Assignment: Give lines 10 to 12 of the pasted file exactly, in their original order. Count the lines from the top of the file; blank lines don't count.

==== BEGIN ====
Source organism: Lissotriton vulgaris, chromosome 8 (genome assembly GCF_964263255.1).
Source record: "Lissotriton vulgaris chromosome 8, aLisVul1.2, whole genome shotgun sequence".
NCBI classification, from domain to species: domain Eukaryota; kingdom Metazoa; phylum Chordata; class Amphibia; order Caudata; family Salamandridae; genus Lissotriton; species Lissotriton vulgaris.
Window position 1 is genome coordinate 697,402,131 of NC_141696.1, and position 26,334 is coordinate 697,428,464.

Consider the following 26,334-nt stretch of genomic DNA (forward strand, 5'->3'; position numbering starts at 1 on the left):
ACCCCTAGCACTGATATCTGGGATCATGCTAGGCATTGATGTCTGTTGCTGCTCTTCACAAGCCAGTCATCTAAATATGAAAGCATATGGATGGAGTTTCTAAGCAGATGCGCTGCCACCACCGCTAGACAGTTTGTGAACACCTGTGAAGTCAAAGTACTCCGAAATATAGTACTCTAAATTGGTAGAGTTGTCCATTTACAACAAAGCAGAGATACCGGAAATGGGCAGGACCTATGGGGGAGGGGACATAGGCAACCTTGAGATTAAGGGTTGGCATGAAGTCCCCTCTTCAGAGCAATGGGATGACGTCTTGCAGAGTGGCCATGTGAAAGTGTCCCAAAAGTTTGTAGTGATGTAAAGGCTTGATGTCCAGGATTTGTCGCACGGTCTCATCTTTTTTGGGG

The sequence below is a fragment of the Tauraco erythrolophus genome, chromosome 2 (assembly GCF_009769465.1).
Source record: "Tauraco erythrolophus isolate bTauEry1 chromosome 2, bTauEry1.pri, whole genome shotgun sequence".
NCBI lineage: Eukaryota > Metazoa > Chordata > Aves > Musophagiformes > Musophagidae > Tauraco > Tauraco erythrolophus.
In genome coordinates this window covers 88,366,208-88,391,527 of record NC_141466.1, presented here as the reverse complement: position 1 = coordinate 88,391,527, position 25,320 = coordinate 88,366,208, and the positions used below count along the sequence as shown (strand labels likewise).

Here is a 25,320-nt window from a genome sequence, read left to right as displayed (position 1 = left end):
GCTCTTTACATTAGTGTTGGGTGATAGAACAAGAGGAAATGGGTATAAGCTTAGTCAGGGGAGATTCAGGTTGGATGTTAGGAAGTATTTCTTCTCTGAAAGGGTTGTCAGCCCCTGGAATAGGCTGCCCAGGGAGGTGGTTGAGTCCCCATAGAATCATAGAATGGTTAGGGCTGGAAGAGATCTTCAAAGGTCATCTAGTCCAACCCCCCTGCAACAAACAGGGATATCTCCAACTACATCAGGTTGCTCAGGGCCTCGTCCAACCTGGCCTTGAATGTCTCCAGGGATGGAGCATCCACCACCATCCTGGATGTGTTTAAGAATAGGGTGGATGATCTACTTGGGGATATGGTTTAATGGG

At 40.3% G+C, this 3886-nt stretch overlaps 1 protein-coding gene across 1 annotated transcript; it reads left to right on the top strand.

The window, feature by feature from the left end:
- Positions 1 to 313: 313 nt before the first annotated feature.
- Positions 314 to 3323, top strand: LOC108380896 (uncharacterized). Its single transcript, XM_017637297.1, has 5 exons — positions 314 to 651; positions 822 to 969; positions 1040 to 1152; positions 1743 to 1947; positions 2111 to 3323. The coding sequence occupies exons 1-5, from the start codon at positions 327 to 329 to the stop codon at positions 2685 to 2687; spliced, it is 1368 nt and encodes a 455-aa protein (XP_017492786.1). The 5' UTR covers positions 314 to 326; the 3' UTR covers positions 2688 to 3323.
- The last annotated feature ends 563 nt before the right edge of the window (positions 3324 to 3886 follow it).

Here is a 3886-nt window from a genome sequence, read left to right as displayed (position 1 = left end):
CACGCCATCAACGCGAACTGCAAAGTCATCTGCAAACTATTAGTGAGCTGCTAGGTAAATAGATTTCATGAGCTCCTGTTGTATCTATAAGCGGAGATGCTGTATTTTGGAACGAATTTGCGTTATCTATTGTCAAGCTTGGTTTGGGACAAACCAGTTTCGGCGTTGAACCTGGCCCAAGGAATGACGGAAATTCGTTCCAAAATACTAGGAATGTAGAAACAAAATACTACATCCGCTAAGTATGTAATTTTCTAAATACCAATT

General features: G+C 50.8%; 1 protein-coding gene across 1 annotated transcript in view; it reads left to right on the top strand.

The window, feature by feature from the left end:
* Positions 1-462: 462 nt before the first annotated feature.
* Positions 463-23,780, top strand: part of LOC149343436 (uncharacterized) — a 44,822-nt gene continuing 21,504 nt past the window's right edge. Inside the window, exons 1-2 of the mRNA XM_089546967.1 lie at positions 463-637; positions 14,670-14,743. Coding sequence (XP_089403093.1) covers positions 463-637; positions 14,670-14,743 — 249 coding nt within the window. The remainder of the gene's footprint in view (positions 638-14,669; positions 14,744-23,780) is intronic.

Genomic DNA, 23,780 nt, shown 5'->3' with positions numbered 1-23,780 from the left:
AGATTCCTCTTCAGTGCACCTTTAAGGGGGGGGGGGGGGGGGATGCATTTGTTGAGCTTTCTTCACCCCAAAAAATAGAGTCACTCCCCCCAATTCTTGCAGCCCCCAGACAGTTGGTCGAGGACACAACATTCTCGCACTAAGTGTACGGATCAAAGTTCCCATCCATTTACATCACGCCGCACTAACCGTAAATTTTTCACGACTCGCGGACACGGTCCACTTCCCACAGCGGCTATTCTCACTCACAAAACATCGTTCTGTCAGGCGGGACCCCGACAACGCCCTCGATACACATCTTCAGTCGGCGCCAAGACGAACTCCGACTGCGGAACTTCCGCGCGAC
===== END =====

In genome coordinates this window covers 88,366,208-88,391,527 of record NC_141466.1, presented here as the reverse complement: position 1 = coordinate 88,391,527, position 25,320 = coordinate 88,366,208, and the positions used below count along the sequence as shown (strand labels likewise).

Here is a 25,320-nt window from a genome sequence, read left to right as displayed (position 1 = left end):
GCTCTTTACATTAGTGTTGGGTGATAGAACAAGAGGAAATGGGTATAAGCTTAGTCAGGGGAGATTCAGGTTGGATGTTAGGAAGTATTTCTTCTCTGAAAGGGTTGTCAGCCCCTGGAATAGGCTGCCCAGGGAGGTGGTTGAGTCCCCATAGAATCATAGAATGGTTAGGGCTGGAAGAGATCTTCAAAGGTCATCTAGTCCAACCCCCCTGCAACAAACAGGGATATCTCCAACTACATCAGGTTGCTCAGGGCCTCGTCCAACCTGGCCTTGAATGTCTCCAGGGATGGAGCATCCACCACCATCCTGGATGTGTTTAAGAATAGGGTGGATGATCTACTTGGGGATATGGTTTAATGGG